Supreme Court: Miranda v. Arizona

Miranda v. Arizona is among the most notable Supreme Court cases that were decided in the second half of the twentieth century. Miranda, a rapist, was arrested and, after interrogation in the police department, he admitted that he had committed the crime. As a result, Miranda was sentenced to 30 years. Certain representatives of the society, together with the defense, were worried about the use of interrogation techniques to force people to testify against themselves (Holland, 2016). Therefore, the change accepted by the Supreme Court required informing any detained individuals about their right to remain silent prior to interrogation. Also, the decision says that any person has the right to express his or her unwillingness to participate in interrogation until the arrival of an attorney. In this case, police officers must stop the interrogation. The so-called “Miranda Warning” has a significant impact on any member of the U. S. society: on the one hand, it reduces the opportunity to put pressure on falsely accused people, and it increases the degree to which common Americans including me are protected in case of being falsely accused. On the other hand, the rule also applies to real criminals, which is not fair.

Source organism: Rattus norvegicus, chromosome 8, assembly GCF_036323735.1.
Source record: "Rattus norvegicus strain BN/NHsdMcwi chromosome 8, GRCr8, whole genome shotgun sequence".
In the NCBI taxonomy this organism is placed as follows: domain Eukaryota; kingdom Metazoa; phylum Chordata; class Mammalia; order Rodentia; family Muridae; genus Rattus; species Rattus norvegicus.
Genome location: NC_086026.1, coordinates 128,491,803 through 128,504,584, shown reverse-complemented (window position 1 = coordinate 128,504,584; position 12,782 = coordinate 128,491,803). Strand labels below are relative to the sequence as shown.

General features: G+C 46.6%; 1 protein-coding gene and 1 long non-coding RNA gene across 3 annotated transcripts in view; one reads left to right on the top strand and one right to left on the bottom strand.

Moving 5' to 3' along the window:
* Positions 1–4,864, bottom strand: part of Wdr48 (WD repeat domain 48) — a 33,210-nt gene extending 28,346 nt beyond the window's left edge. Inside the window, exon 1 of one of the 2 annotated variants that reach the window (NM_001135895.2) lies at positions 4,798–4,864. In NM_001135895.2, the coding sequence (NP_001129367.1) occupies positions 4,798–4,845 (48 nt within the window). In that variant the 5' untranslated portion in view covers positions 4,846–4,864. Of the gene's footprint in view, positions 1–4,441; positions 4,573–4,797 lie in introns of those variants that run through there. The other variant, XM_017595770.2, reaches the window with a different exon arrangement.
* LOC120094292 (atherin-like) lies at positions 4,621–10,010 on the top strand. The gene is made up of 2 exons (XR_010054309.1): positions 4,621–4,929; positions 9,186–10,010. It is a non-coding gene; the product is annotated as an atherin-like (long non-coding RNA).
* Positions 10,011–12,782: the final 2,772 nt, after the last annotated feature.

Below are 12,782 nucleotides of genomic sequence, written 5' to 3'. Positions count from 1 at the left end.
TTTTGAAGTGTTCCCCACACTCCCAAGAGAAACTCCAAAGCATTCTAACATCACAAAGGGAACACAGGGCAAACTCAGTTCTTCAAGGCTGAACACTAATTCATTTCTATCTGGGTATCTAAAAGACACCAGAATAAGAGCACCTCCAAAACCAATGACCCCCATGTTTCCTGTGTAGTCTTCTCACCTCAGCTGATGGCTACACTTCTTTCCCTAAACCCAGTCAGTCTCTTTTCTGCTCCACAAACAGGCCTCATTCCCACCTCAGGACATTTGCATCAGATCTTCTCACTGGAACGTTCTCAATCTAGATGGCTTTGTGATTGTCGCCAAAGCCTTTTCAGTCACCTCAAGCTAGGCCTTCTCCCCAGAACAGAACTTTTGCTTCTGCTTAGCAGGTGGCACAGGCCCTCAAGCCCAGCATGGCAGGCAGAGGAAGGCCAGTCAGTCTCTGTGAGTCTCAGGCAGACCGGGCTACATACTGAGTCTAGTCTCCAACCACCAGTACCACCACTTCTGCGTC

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The case of Roe v. Wade decided by the Supreme Court to refer to the status of abortion. Roe sued a legal representative in Dallas over a contradictory law. According to the latter, it was illegal to get abortions in case there was no significant threat to women’s health and life (Paltrow, 2013). According to the decision, any woman has the right to use abortion to stop pregnancy unless the fetus is viable. The decision that was made supports the right of any woman to privacy, and it has a significant impact on the life of our society as it helps women to make their own choice in case of an unplanned pregnancy. I think that it encourages conscious parenthood, and it can help me and my peers to make more informed decisions related to family planning.

References

Carp, R. A., Stidham, R., & Manning, K. L. (2013). Judicial process in America. London, the United Kingdom: Sage Publications.

Holland, B. (2016). Teaching Miranda v. Arizona at its 50th anniversary. Social Education, 80(1), 20-25.

Paltrow, L. M. (2013). Roe v Wade and the new Jane Crow: Reproductive rights in the age of mass incarceration. American Journal of Public Health, 103(1), 17-21.

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StudyCorgi. "Supreme Court: Miranda v. Arizona." November 27, 2020. https://studycorgi.com/supreme-court-miranda-v-arizona/.

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StudyCorgi. 2020. "Supreme Court: Miranda v. Arizona." November 27, 2020. https://studycorgi.com/supreme-court-miranda-v-arizona/.

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StudyCorgi. (2020) 'Supreme Court: Miranda v. Arizona'. 27 November.

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